See all our products — always free and open-source. Do you work on cloud genomics, data discovery, user access, data security or regulatory policy and ethics? Need to represent genomic, phenotypic, or clinical data? We’ve got a solution for you.
All GA4GH standards, frameworks, and tools follow the Product Development and Approval Process before being officially adopted.
Learn how other organisations have implemented GA4GH products to solve real-world problems.
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Help create new global standards and frameworks for responsible genomic data use.
Align your organisation with the GA4GH mission and vision.
Solve your real-world data problems with support from this valuable network of global institutions.
Work with like-minded groups committed to better data use in areas like rare disease, cancer, and infectious disease.
Share your thoughts on all GA4GH products currently open for public comment.
Solve real problems by aligning your organisation with the world’s genomics standards. We offer software dvelopers both customisable and out-of-the-box solutions to help you get started.
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Attend an upcoming GA4GH event, or view meeting reports from past events.
See new projects, updates, and calls for support from the Work Streams.
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1 Jun 2022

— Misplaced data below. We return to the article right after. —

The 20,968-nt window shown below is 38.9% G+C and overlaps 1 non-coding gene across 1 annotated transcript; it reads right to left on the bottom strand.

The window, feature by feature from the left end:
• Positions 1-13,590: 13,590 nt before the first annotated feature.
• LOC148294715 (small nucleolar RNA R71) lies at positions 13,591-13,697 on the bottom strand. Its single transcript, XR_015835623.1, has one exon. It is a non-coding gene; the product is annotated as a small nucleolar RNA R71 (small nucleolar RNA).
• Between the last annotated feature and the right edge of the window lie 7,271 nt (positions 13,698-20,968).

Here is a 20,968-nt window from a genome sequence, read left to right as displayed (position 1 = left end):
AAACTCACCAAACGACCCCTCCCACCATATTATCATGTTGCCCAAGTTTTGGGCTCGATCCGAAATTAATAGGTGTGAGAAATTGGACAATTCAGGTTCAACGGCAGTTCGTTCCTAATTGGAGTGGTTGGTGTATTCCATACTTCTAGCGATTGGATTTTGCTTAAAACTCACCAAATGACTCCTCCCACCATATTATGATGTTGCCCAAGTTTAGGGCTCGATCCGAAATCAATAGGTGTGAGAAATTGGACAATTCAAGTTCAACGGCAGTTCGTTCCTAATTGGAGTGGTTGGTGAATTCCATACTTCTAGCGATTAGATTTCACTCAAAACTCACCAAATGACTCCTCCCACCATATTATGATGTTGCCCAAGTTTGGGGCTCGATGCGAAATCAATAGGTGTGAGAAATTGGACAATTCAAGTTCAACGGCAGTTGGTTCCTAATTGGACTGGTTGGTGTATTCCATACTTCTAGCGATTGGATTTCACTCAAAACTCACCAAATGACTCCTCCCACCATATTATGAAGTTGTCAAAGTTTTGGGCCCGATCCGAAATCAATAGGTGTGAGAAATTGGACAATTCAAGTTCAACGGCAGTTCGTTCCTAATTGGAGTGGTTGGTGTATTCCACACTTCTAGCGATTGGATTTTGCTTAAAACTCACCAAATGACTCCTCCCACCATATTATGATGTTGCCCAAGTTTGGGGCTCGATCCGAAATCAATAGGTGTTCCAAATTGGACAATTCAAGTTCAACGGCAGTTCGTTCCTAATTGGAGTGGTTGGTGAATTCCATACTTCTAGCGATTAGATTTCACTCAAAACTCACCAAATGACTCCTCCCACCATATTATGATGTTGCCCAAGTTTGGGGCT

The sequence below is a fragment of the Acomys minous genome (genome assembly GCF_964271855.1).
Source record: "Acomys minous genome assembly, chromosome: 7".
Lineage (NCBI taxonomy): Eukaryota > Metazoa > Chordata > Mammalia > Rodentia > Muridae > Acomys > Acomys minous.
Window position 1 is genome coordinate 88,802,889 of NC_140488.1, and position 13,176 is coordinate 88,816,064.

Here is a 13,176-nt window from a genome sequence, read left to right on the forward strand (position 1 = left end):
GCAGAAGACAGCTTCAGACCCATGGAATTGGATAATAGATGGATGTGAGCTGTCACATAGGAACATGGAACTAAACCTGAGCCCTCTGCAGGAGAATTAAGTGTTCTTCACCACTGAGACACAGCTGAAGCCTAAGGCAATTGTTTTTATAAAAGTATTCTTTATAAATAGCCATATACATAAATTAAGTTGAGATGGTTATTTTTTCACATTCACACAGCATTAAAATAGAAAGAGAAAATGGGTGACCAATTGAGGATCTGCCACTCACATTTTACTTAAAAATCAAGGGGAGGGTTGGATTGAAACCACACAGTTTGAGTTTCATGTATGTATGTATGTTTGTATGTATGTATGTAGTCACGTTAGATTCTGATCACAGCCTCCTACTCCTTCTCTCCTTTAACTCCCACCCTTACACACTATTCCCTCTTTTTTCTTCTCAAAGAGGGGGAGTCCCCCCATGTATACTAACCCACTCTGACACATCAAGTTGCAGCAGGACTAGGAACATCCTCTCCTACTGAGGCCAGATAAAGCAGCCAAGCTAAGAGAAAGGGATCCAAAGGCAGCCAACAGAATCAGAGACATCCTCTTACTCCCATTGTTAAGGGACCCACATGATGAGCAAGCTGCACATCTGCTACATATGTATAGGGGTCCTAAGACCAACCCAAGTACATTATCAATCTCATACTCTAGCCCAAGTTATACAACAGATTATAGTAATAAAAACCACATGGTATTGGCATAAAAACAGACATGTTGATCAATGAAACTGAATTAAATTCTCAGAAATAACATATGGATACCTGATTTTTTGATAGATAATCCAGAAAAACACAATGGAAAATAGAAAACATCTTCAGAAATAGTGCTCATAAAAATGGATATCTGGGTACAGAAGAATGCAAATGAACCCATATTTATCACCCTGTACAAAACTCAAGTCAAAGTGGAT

GA4GH welcomes Dr Geraldine Van der Auwera to its Standards Steering Committee (SSC), as Co-Lead of the Large Scale Genomics (LSG) Work Stream.
The Global Alliance for Genomics and Health (GA4GH) welcomes Dr Geraldine Van der Auwera to its Standards Steering Committee (SSC) as Co-Lead of the Large Scale Genomics (LSG) Work Stream. Dr Van der Auwera is the fifth new member of GA4GH’s SSC this year.
Van der Auwera, Director of Outreach and Communications for the Data Sciences Platform (DSP) at the Broad Institute of MIT and Harvard, joins LSG leadership alongside Dr Oliver Hofmann of the University of Melbourne. The announcement follows the departure of Dr Thomas Keane of EMBL’s European Bioinformatics Institute (EMBL-EBI), who has served with Hofmann since the inception of the Work Stream in 2017.
The LSG Work Stream creates standardized methods for accessing large-scale genomic data (reads, variants, and expression data) by file-based, API-based, cloud-based, and distributed access. LSG has several ongoing sub-group projects. For example, the draft VCF v4.4 specification is currently open for Public Comment, the refget team aims to move to a new testbed infrastructure by GA4GH 10th Plenary in September, and the RNAget team is drafting a search table schema for use with the Data Connect API. To learn more about the Work Stream or how to get involved please contact the LSG manager, Reggan Thomas.